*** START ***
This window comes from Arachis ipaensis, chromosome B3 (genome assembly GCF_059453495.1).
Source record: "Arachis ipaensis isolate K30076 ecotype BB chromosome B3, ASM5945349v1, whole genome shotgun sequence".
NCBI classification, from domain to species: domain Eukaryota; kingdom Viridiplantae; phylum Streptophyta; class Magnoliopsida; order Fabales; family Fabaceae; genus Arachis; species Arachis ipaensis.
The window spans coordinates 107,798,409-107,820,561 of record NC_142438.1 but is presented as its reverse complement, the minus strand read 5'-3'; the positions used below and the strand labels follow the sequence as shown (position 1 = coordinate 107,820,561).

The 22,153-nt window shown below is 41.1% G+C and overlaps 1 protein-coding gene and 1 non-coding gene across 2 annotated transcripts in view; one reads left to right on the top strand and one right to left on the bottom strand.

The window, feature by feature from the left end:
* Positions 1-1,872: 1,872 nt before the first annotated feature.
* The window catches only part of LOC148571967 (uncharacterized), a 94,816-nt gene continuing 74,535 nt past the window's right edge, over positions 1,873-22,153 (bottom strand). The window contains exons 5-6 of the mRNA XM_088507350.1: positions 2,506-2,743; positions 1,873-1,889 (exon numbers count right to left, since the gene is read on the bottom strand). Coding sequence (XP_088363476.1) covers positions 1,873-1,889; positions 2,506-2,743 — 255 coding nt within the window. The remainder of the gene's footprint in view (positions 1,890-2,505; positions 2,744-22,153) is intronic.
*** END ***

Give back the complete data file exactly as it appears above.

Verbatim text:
This window comes from Arachis ipaensis, chromosome B3 (genome assembly GCF_059453495.1).
Source record: "Arachis ipaensis isolate K30076 ecotype BB chromosome B3, ASM5945349v1, whole genome shotgun sequence".
NCBI classification, from domain to species: domain Eukaryota; kingdom Viridiplantae; phylum Streptophyta; class Magnoliopsida; order Fabales; family Fabaceae; genus Arachis; species Arachis ipaensis.
The window spans coordinates 107,798,409-107,820,561 of record NC_142438.1 but is presented as its reverse complement, the minus strand read 5'-3'; the positions used below and the strand labels follow the sequence as shown (position 1 = coordinate 107,820,561).

The 22,153-nt window shown below is 41.1% G+C and overlaps 1 protein-coding gene and 1 non-coding gene across 2 annotated transcripts in view; one reads left to right on the top strand and one right to left on the bottom strand.

The window, feature by feature from the left end:
* Positions 1-1,872: 1,872 nt before the first annotated feature.
* The window catches only part of LOC148571967 (uncharacterized), a 94,816-nt gene continuing 74,535 nt past the window's right edge, over positions 1,873-22,153 (bottom strand). The window contains exons 5-6 of the mRNA XM_088507350.1: positions 2,506-2,743; positions 1,873-1,889 (exon numbers count right to left, since the gene is read on the bottom strand). Coding sequence (XP_088363476.1) covers positions 1,873-1,889; positions 2,506-2,743 — 255 coding nt within the window. The remainder of the gene's footprint in view (positions 1,890-2,505; positions 2,744-22,153) is intronic.